Since last May, thieves have taken works from St. Cecilia Cathedral and First Covenant, All Saints Episcopal, Immaculate Conception Catholic, St. Thomas More Catholic and St. Joseph Catholic Churches.
The thefts don't tie into any particular national or global trend. Most of the works don't have a large resale market.
So they're tough to figure out.
John Wilson, head curator of Omaha's Joslyn Art Museum, said art thefts from churches are widespread in South America, Italy and other places abroad.
"But why is it happening in the middle of America, in Omaha? I don't have a clue," he said.
It's not happening in other Midlands museums or churches.
Anna McAlpine, a spokeswoman for the American Association of Museums, said galleries across the country have not been seeing thefts of religious art.
Representatives of the Catholic Archdioceses of St. Louis and St. Paul-Minneapolis and the Diocese of Kansas City-St. Joseph, Mo., say they haven't heard of thefts of art from their churches.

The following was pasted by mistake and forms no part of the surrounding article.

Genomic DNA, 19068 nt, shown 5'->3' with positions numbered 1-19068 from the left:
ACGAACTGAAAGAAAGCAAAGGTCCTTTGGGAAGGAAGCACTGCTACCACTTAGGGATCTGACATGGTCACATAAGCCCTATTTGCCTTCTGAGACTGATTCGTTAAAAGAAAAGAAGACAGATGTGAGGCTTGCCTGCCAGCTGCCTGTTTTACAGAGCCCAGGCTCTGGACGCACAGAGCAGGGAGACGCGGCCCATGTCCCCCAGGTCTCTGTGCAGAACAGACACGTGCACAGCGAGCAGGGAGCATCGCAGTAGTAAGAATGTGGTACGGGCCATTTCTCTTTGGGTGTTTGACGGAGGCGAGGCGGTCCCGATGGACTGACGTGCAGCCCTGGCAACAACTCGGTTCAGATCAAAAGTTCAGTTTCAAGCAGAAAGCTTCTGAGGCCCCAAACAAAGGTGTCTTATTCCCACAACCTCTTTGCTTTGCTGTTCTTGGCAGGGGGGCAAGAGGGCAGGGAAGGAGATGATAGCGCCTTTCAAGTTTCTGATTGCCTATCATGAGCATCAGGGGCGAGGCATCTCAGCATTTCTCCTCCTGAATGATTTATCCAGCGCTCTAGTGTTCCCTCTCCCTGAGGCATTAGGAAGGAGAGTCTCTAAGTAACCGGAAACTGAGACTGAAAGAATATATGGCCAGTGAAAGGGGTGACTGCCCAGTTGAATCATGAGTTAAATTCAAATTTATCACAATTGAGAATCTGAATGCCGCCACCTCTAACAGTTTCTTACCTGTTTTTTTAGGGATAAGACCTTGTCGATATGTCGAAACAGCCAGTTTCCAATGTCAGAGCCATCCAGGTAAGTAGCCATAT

Omaha may be a surprising spot, but churches aren't. They are often notorious for having lax security.
"Churches don't see these artworks as investments," Wilson said. "They hang the paintings for spiritual purposes, and sometimes they may be a little too trusting."
The criminals aren't drawn to the works because of spirituality, said Bob Spiel, a Chicago-based private investigator, security consultant and former art theft and forgery investigator for the New York City branch of the FBI. He has worked dozens of cases similar to those in Omaha. The motivation is always the same.
"It's always about money," Spiel said. "Someone is looking to turn the painting around for some quick cash."
It doesn't have to be lots of money. The value of the artworks snatched from Omaha churches ranges from about $500 to the $100,000 painting of the Virgin Mary at St. Cecilia Cathedral.